Growing up as a third culture kid, Ram Sridharan lived most of his life in Tanzania, Kenya, and South India. He completed his college education in the United States, earning multiple degrees in the fields of microbiology, folklore and human resources.
With a heart for college students, Ram volunteered with InterVarsity for years before officially joining staff. He is now the area director in Central Ohio for InterVarsity, working most closely with The Ohio State University where he has been a driving force in launching a Black and an Asian-American chapter on campus.
Ram answers some of our questions about what he is looking forward to about Urbana 12:
Why are you excited to speak at Urbana 12?
God works at Urbana and changes people. I came to my first Urbana and experienced God's great heart for the nations and received some deep personal healing. It was momentous. I also love that this generation of students is enchanted with the whole gospel of Jesus. It will be a joy to witness the Holy Spirit call people to take the gospel across the globe.
You’re an evangelist. Tell us a favorite story about sharing your faith?
The story that has most impacted my life in recent years is about a student, who I met on the side of the road at the university. At the time, he was very drunk and I offered to make sure he got home safely. We became good friends. We have had stretching conversations about faith, as he is a very strong agnostic. He helps me think through difficult God-questions, which I haven't thought through. He also challenges stereotypes I have. It moves me to think how rich I am to have this friend in my life even though he isn't a Christian.
How do you hope students at Urbana will become world changers on their campuses back home?
I have been thinking recently of St. Peter Claver—a Jesuit missionary priest in the 1600s in Cartegna (an important slave port). Ten thousand slaves were trafficked to this port every year and nearly one-third lost their lives in the transit. Peter Claver would often try to be the first one that would go to the hold: he would calm the slaves, offer them food, clean them, and attend to their medicinal needs. Often times these slaves were terrified out of their mind and Peter Claver was the first to befriend them.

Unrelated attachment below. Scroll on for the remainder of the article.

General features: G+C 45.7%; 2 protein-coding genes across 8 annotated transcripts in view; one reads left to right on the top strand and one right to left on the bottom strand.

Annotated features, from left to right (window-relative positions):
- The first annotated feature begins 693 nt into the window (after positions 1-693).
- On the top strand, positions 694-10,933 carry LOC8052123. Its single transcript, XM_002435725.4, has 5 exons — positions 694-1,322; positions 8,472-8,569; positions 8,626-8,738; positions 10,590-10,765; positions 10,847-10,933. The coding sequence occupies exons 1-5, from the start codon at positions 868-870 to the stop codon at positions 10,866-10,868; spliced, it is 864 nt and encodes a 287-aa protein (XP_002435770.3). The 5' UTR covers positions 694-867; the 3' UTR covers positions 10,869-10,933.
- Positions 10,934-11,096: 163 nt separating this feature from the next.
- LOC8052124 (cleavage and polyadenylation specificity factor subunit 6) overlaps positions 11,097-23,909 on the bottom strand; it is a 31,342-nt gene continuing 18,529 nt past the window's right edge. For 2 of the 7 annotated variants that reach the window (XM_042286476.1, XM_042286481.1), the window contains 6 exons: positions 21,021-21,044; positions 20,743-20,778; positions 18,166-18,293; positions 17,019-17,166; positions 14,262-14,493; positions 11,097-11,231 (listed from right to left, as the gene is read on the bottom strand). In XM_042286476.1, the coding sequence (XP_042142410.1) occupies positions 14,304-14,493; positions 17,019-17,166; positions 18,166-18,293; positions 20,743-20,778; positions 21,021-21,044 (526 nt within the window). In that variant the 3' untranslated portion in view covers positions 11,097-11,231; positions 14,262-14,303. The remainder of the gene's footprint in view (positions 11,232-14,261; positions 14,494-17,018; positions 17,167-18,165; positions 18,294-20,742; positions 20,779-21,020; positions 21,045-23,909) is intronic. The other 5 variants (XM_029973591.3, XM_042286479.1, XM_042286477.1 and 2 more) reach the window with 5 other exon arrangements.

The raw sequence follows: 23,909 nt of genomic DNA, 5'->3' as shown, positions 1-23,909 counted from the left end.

He would use pictures and interpreters to share the gospel. He would beg around rich parts of town for resources and alms, so that he could provide care for these slaves. He would travel the countryside extensively, meeting the needs of the slaves that had been transported, often refusing accommodations in rich homes and instead staying in slave quarters. Several rich members left his congregation because they refused to be in the same space as slaves. By the time of his death, St. Peter Claver had reportedly baptized 300,000 people. That is a world-changer!
How powerful it is to bring good news in the context of great evil and suffering! How beautiful is a life wasted for Christ! I long for students to have hearts that are moved by Christ's compassion, whose mouths proclaim the whole gospel, whose hands and feet care physically for the precious students whom Jesus died for, and who are willing to take the gospel to the darkest campuses niches at great personal cost.
What encouragement or challenge would you give InterVarsity students before they graduate?
The grace of God which saves you gives you the resources and power to become people of character. Be virtuous! I am talking about the stuff that we struggle with on a daily basis: loving our enemies, forgiving people, practicing meekness, sharing our resources. Our character is not an afterthought to God’s calling on our lives—it is the very center.
Amy Hauptman is writer on InterVarsity's communications team. She spent six fantastic years as a campus staff worker at both campuses: UC Davis and the University of Nevada, Reno and Truckee Meadows Community College. The three driving forces in her life, besides her love for coffee, are to see, learn and enjoy as much as possible. She also blogs at amyhauptman.blogspot.com.